employment

In the Public Sector, Volunteers and Interns are not Employees

The Fair Labor Standards Act (FLSA) broadly allows public employers to accept services from "volunteers." Volunteers are defined as individuals who perform services for a public agency "freely and without pressure or coercion direct or implied from the employer … for civic, charitable or humanitarian reasons, without promise, expectation or receipt of compensation for their services." However, volunteers can be reimbursed for their expenses, receive reasonable benefits, a nominal fee or any combination of these without losing their status as a volunteer.

Words Matter: A Look at Workplace Harassment and Discrimination

"You mean I can't say that?"
"She's just too sensitive!"
"That's not what I meant."

It's likely that at one time or another you, or someone you know, has heard these words from a coworker or supervisor. What you may not have realized, however, is that the speaker could be breaking the law.

Evaluations and Feedback Help Employees and Managers All Year Long

The start of a new year makes many of us consider making resolutions. But it's never too early, or too late, for managers to reflect on an employee's performance over the past calendar year and to set goals for their departments and employees by looking at results from last year. When taking some time to be reflective, managers should be asking themselves the following fundamental questions as they look back on the previous year: How did I do? How did my team perform? Was my department under, over, or within its budget? What did our customers say about us in 2012?

Leave Policies: Personnel Plan Versus State, Federal Laws

Both state and federal laws govern an employee's ability to take time away from work. These include, but are not limited to, the Family and Medical Leave Act (FMLA), the Americans with Disabilities Act (ADA), Uniformed Services Employment and Reemployment Rights Act (USERRA), the New Hampshire Workers' Compensation Law (RSA 281-A), New Hampshire's maternity leave statute (RSA 354:7,VI(b), the New Hampshire law governing reasonable accommodations for disabled employees (RSA 354-A:7, VII), and the state Crime Victim Leave (RSA 275:62).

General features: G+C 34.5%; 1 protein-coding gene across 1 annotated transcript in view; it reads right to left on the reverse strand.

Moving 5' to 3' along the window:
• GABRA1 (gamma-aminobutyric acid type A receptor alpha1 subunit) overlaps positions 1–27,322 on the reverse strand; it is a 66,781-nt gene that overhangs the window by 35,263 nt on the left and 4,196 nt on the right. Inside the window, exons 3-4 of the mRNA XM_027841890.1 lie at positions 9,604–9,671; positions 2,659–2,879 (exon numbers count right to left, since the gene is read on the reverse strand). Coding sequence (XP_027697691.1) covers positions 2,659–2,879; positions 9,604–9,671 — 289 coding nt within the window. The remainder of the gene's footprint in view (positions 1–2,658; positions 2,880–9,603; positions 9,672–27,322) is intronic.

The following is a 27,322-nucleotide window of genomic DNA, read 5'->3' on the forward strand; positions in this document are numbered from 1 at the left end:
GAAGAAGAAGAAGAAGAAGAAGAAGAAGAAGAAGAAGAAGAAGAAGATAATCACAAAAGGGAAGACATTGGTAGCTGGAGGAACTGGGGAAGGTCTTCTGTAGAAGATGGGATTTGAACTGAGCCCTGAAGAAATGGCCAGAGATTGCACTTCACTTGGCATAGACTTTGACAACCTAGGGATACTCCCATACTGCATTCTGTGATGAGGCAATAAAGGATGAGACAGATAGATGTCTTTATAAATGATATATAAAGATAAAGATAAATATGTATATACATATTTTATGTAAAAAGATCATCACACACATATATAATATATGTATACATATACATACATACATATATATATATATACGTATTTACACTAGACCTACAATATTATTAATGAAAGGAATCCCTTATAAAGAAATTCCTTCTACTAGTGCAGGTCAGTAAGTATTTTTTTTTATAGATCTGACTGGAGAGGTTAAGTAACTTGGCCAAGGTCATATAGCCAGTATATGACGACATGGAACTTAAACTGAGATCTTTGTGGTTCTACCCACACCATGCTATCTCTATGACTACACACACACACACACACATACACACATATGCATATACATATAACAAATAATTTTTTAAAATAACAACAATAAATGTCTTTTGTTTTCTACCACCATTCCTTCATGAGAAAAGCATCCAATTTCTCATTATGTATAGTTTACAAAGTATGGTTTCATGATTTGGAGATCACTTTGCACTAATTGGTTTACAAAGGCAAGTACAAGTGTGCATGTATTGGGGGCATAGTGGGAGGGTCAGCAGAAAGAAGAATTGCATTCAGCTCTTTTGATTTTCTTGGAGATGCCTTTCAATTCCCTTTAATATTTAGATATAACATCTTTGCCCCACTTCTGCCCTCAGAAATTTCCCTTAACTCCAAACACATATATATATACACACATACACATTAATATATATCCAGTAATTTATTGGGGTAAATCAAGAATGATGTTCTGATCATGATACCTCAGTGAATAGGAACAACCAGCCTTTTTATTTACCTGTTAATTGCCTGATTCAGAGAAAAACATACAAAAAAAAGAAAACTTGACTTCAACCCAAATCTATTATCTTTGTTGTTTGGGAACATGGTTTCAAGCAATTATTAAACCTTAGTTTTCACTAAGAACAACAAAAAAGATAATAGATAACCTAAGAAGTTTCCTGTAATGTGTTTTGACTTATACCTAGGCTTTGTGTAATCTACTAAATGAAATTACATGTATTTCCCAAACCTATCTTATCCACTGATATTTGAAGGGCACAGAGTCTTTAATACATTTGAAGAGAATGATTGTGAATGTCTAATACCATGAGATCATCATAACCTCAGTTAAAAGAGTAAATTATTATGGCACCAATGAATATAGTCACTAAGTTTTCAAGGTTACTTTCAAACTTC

FMLA, ADA and Workers' Compensation: How the Laws Interact

EDITOR'S NOTE: This article is an updated version of one that appeared in the Fall 2010 edition of LGC's A Matter of Trust—Leading the Way newsletter on the same topic.

A Healthy Workplace: Whose Job Is It, Anyway?

A healthy workplace is a shared responsibility between the employer and the employee. Not only are the physical, emotional and mental health of individual employees at risk in a stress-filled workplace, but the organization also faces risks when stress levels stay elevated. According to a 2006 study by HR.com, a website devoted to human resources concerns, stress costs United States businesses more than $300 billion annually.

Dealing with Personnel Issues: You Don't Have to Go It Alone

By Barry Cox

Whether you work for a county, municipality, school or other local governmental agency, your supervisory job likely finds you confronted with the sometimes difficult task of managing people.

Hiring, Handbooks and Handling Discipline
Hiring people is often considered one of the more pleasant tasks of a manager. But even that task can be like walking through a mine field. Consider the following questions before your next hiring process begins:

Drug and Alcohol Testing of Municipal Employees

How far may employers go to guarantee a drug-free and alcohol-free workplace? The answer, surprisingly, depends upon whether the employer is a private organization or a governmental entity, who is being tested and how the tests are performed.

A Potpourri of Frequently Asked Legal Questions

This month’s Q&A represents a departure from our usual single topic format. The staff attorneys of LGC’s Legal Services and Government Affairs Department answer thousands of questions each year posed by local officials from towns and cities both large and small. Following are some of those questions on various topics that we hope you will find useful to your work as a local official.

Town Managers vs. Town Administrators: What’s the Difference?

It would be hard to imagine any board of selectmen that could operate efficiently and effectively without the assistance of capable administrators and office staff. Selectmen are called upon to make many important decisions as they “manage the prudential affairs" of the town, and to do so, they often turn to town managers and town administrators to assist them.

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